The Development of Computer Aided Design and Manufacture - CADCAM

35 Years of Research and Development


D.B. Welbourn FREng

In March 1965 Donald Welbourn heard a lecture to the Engineering Society by Strachey of the Mathematical Laboratory (now the Department of Computer Science) on the early work at MIT on Computer Aided Design (CAD). He was so fascinated by this that the following morning he caught the Head of the Cambridge University Engineering Department, Prof. J.F.Baker (later the Lord Baker of Trumpington) in the tea-room, told him about it, and said that we must get started in this field. Baker was enthusiastic, and by the end of the year, the Science Research Council had awarded Baker and Welbourn a grant of £65,000 with which to start work on CAD.

Initially work was done on the PDP11 graphics computer, which Prof. M.V.Wilkes (later Sir Maurice) had bought in 1965 for the Mathematical Laboratory (for £45,000 with 8k memory!!), and a joint team was formed under the leadership of C.A.Lang, who had taken the Mechanical Engineering Sciences Tripos, and then worked at MIT with S.A.Coons. The first research student was A.R.Forrest, who tackled the problem of how to define the blended intersection of two cylinders. A dozen or so firms were persuaded to second engineers to work with the team. The conceptual breakthrough of defining objects in terms of 3D reference lines, analogous to the draughtsman's centre line, together with cross-sections normal to them, was produced by S.Matthews, seconded by the Ford Motor Co. A full account of this early work on what became known as the DUCT CADCAM program, is to be found in "The Design of Mechanical Components and the Development of DUCT" by Donald B.Welbourn in Band 16, No.3, April 1983, published in the Arbeitsberichte des Instituts fuer Mathematische Maschinen und Datenverarbeitung (Informatik), Universitšt Erlangen.. In passing, it may be noted that DUCT was not an acronym (although later people pretended that in meant Design Using Computer/Cambridge Technology!) but was thought up in the tea-room one morning, when S.Matthews and P.J.Payne were designing inlet manifolds and other duct-like components.

Time-sharing facilities on an Atlas II computer also soon became available to the CUED through the Cambridge CAD Centre, which had been formed by the Department of Trade and Industry (DTI) to develop the work which the University was doing. However, when this service dried up, Dr.R.B.Morris, an Assistant Director of Research in the CUED, obtained free time-sharing computing facilities on-line to a commercial time-sharing computer, which enabled work to continue. Initially an ITT bureau using an IBM computer, it was later taken over by the Control Data Corporation.

In 1972 the CUED was able to obtain two 3-axis n/c machine tools with a DTI grant to help the m/c tool industry, thus enabling the work in CAD to be expanded into CAM. One of these, a Hayes milling machine, went onto the firm's stand at the Machine Tool Exhibition at Olympia that Autumn, and thanks to a sterling effort by P.J.Payne, a jug-like object, was cut on the stand. This was probably the first ever public demonstration of 3-D CADCAM at a machine tool exhibition.

Meanwhile, in 1971, Donald Welbourn had become Director in Industrial Co-operation and Director of the Wolfson Cambridge Industrial Unit. He persuaded the Pye Foundation to support T.H.Gossling, a member of the Unit, in developing DUCT. Control Data had also become interested in the work, seeing it as a front end for creating Finite Element meshes. As a result of this industrial support, Welbourn, who had become a member of the Mechanical Engineering and Machine Tool Requirements Board of the DTI, had been able in 1974 to get a grant from it for Dr.R.B.Morris and Dr.J.Matthewman to continue developing DUCT. The Science Research Council had said that this work was no longer research, while industry was saying that a lot more development was required. Morris recruited two very able Cambridge graduates, P.W.Olding and A.L.Johnson., and the work was proceeding well, when both Morris and Matthewman applied to go on Sabbatical Leave for 1976/77. Faced with a potential disaster vis-ŗ-vis the DTI, Welbourn took the direction of the work back into his own hands. and started systematically to test the programs, and the instruction manuals. This resulted in a quality of handbook which was partly responsible for VW and Daimler-Benz taking licenses for DUCT, since they said that they had never seen such clear instructions produced by any firm, let alone by a university.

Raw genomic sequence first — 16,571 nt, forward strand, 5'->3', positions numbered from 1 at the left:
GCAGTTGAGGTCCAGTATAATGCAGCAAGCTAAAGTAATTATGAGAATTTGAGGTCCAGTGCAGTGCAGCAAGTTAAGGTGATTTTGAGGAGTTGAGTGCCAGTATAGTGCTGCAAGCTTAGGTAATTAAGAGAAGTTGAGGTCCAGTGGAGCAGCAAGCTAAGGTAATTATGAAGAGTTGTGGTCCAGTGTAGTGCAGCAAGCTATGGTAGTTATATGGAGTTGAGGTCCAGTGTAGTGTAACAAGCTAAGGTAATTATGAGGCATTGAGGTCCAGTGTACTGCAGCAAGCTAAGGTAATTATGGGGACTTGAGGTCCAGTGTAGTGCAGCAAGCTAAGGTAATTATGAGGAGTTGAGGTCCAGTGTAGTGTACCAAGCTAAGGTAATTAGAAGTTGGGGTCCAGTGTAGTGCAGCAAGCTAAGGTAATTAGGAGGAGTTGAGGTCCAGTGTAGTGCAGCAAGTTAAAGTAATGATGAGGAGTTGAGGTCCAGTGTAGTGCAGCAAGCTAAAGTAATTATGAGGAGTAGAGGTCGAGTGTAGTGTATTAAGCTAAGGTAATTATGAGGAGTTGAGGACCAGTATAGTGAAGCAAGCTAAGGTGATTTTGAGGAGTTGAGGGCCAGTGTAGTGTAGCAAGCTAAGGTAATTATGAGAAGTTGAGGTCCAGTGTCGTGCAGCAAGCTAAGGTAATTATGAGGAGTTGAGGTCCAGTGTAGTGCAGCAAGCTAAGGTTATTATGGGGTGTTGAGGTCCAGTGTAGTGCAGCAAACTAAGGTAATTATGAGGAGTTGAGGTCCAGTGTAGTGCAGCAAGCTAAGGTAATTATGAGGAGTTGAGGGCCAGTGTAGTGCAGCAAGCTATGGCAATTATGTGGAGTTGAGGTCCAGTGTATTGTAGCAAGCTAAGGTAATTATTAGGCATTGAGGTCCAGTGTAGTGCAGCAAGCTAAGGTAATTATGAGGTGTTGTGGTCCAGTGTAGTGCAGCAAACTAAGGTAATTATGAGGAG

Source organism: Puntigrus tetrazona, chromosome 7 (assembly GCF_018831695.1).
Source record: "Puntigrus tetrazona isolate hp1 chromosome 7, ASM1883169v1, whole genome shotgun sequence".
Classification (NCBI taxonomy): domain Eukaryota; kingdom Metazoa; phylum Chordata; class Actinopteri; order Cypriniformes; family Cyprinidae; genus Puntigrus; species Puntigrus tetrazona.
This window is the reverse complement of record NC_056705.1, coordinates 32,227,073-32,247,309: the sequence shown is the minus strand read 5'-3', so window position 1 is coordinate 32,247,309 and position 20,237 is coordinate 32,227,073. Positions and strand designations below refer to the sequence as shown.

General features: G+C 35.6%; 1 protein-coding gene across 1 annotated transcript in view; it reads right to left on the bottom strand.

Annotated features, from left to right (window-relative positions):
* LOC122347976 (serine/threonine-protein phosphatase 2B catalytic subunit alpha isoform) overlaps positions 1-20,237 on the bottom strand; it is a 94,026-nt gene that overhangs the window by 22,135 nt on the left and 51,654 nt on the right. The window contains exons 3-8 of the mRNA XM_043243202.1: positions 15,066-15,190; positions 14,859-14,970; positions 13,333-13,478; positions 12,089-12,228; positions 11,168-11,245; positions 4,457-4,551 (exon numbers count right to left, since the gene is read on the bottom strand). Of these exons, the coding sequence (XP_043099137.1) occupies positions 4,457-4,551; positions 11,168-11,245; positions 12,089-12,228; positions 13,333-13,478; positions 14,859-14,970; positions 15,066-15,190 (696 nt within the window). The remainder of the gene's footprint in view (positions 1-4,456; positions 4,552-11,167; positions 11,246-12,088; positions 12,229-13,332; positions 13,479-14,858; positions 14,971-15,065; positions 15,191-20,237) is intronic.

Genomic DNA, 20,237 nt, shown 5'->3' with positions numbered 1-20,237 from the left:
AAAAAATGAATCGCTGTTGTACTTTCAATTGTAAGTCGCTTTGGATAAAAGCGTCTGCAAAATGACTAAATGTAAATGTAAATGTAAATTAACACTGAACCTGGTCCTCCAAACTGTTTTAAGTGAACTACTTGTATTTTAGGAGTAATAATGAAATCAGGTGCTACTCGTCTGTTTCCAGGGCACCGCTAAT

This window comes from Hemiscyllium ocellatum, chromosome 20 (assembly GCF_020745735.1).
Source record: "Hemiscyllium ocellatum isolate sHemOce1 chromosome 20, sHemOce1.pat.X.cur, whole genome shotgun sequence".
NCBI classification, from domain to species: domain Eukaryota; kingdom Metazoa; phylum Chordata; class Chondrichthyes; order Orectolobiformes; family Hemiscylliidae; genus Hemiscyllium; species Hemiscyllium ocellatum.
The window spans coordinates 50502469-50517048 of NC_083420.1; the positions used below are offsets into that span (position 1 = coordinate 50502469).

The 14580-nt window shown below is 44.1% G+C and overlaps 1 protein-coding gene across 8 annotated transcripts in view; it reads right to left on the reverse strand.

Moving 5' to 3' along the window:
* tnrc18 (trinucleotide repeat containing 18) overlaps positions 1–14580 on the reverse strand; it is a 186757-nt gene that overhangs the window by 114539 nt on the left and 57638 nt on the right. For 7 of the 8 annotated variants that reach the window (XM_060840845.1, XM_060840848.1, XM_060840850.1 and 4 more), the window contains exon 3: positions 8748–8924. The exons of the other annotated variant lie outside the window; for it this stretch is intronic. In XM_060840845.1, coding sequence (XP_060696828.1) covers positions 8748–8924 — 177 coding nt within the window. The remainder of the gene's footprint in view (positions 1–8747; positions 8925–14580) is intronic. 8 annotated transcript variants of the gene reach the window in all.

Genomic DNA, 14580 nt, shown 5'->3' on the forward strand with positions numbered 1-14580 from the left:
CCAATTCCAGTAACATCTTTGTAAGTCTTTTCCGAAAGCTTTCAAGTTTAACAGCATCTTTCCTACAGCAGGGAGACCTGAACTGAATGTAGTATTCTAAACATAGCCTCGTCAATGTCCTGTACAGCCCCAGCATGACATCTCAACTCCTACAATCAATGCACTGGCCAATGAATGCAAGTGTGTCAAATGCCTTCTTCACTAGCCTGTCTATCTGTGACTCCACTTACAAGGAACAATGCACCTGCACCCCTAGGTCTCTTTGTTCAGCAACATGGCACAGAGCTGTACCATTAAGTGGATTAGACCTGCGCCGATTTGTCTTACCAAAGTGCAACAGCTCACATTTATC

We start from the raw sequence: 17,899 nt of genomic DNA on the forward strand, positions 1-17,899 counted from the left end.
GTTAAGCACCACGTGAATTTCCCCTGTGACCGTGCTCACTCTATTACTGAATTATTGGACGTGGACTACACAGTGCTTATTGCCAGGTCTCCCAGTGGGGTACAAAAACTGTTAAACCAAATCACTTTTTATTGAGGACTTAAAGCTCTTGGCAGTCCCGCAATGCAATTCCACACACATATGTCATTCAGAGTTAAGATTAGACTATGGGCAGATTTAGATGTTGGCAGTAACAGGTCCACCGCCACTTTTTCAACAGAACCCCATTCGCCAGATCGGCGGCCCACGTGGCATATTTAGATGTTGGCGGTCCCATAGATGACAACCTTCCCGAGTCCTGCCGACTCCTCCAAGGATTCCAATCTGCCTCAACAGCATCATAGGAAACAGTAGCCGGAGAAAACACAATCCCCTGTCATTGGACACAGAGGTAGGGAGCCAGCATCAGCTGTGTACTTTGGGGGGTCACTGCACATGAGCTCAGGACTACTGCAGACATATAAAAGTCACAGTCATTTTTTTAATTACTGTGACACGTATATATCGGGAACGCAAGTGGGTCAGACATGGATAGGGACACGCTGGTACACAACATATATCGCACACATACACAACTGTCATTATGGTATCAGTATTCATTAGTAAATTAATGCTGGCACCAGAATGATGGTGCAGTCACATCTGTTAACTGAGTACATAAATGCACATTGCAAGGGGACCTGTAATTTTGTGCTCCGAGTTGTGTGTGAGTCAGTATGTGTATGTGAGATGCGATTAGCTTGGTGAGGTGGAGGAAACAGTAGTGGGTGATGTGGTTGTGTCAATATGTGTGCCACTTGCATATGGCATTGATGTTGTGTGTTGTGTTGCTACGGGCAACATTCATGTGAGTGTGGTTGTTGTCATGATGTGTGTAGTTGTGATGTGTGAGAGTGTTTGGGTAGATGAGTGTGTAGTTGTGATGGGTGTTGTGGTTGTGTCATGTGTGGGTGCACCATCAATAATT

Welbourn never did any of the programming in connection with the work, but made it his job to set targets for what needed to be done, to get money and to get able staff to do the work. In the early stages of the work, up to the oil crisis of 1973, he had got a dozen or so firms to second men to work with the team in Cambridge, thus enabling the firms to get experience of CAD without having to find the capital for a dedicated computer. After the crisis he had little success in this, with one notable exception. In 1974 he persuaded the late Lord Caldecote DSC, Chairman of The Delta Group plc, and a former member of the staff of the CUED, that his companies must get involved with computer aided engineering. Delta seconded E.B.Lambourne to work with the Unit for two years while taking an M.Sc. In 1977, after Lambourne's return to Delta, Lord Caldecote founded a new subsidiary, Deltacam Ltd., to advise on CADCAM and to supply time-sharing services to other firms in the group. The Managing Director was H.R.O.Humphreys, E.B.Lambourne became the Technical Director, while the Main Board member responsible was Dr.R.B.Sims. He supported the company enthusiastically.